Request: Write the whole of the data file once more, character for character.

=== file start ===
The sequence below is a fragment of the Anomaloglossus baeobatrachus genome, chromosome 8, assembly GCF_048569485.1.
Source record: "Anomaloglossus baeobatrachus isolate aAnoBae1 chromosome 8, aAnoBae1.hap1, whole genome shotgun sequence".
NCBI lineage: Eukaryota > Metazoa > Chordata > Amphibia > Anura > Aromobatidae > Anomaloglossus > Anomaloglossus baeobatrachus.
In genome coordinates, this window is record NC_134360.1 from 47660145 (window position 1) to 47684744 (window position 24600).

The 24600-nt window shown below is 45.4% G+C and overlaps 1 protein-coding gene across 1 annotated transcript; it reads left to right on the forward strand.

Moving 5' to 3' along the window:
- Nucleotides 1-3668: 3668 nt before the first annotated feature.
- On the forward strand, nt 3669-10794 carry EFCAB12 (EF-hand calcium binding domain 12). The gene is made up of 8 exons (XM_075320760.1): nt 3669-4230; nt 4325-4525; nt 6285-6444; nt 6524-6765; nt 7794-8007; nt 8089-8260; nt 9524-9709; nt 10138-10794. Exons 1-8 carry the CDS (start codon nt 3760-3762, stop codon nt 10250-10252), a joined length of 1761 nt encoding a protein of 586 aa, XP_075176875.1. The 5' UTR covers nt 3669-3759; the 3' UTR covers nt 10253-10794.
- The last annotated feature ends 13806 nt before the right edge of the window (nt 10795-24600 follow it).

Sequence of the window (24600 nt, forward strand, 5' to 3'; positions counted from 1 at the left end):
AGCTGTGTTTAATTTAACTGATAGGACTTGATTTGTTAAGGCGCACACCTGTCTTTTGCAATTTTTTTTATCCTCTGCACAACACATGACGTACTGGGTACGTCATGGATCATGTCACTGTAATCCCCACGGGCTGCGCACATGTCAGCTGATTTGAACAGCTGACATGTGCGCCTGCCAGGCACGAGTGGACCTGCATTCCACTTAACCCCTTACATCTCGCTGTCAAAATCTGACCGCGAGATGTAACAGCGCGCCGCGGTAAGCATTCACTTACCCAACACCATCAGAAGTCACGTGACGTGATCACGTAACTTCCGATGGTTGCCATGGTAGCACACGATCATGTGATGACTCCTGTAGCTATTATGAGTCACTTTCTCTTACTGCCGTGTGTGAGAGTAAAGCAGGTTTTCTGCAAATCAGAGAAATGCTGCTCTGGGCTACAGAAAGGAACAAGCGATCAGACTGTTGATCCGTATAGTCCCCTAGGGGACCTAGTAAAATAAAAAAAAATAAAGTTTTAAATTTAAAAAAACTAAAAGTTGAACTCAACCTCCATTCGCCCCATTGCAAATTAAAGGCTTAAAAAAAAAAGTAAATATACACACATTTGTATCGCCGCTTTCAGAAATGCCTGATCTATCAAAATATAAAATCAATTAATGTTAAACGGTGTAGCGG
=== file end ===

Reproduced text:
The sequence below is a fragment of the Anomaloglossus baeobatrachus genome, chromosome 8, assembly GCF_048569485.1.
Source record: "Anomaloglossus baeobatrachus isolate aAnoBae1 chromosome 8, aAnoBae1.hap1, whole genome shotgun sequence".
NCBI lineage: Eukaryota > Metazoa > Chordata > Amphibia > Anura > Aromobatidae > Anomaloglossus > Anomaloglossus baeobatrachus.
In genome coordinates, this window is record NC_134360.1 from 47660145 (window position 1) to 47684744 (window position 24600).

The 24600-nt window shown below is 45.4% G+C and overlaps 1 protein-coding gene across 1 annotated transcript; it reads left to right on the forward strand.

Moving 5' to 3' along the window:
- Nucleotides 1-3668: 3668 nt before the first annotated feature.
- On the forward strand, nt 3669-10794 carry EFCAB12 (EF-hand calcium binding domain 12). The gene is made up of 8 exons (XM_075320760.1): nt 3669-4230; nt 4325-4525; nt 6285-6444; nt 6524-6765; nt 7794-8007; nt 8089-8260; nt 9524-9709; nt 10138-10794. Exons 1-8 carry the CDS (start codon nt 3760-3762, stop codon nt 10250-10252), a joined length of 1761 nt encoding a protein of 586 aa, XP_075176875.1. The 5' UTR covers nt 3669-3759; the 3' UTR covers nt 10253-10794.
- The last annotated feature ends 13806 nt before the right edge of the window (nt 10795-24600 follow it).

Sequence of the window (24600 nt, forward strand, 5' to 3'; positions counted from 1 at the left end):
AGCTGTGTTTAATTTAACTGATAGGACTTGATTTGTTAAGGCGCACACCTGTCTTTTGCAATTTTTTTTATCCTCTGCACAACACATGACGTACTGGGTACGTCATGGATCATGTCACTGTAATCCCCACGGGCTGCGCACATGTCAGCTGATTTGAACAGCTGACATGTGCGCCTGCCAGGCACGAGTGGACCTGCATTCCACTTAACCCCTTACATCTCGCTGTCAAAATCTGACCGCGAGATGTAACAGCGCGCCGCGGTAAGCATTCACTTACCCAACACCATCAGAAGTCACGTGACGTGATCACGTAACTTCCGATGGTTGCCATGGTAGCACACGATCATGTGATGACTCCTGTAGCTATTATGAGTCACTTTCTCTTACTGCCGTGTGTGAGAGTAAAGCAGGTTTTCTGCAAATCAGAGAAATGCTGCTCTGGGCTACAGAAAGGAACAAGCGATCAGACTGTTGATCCGTATAGTCCCCTAGGGGACCTAGTAAAATAAAAAAAAATAAAGTTTTAAATTTAAAAAAACTAAAAGTTGAACTCAACCTCCATTCGCCCCATTGCAAATTAAAGGCTTAAAAAAAAAAGTAAATATACACACATTTGTATCGCCGCTTTCAGAAATGCCTGATCTATCAAAATATAAAATCAATTAATGTTAAACGGTGTAGCGG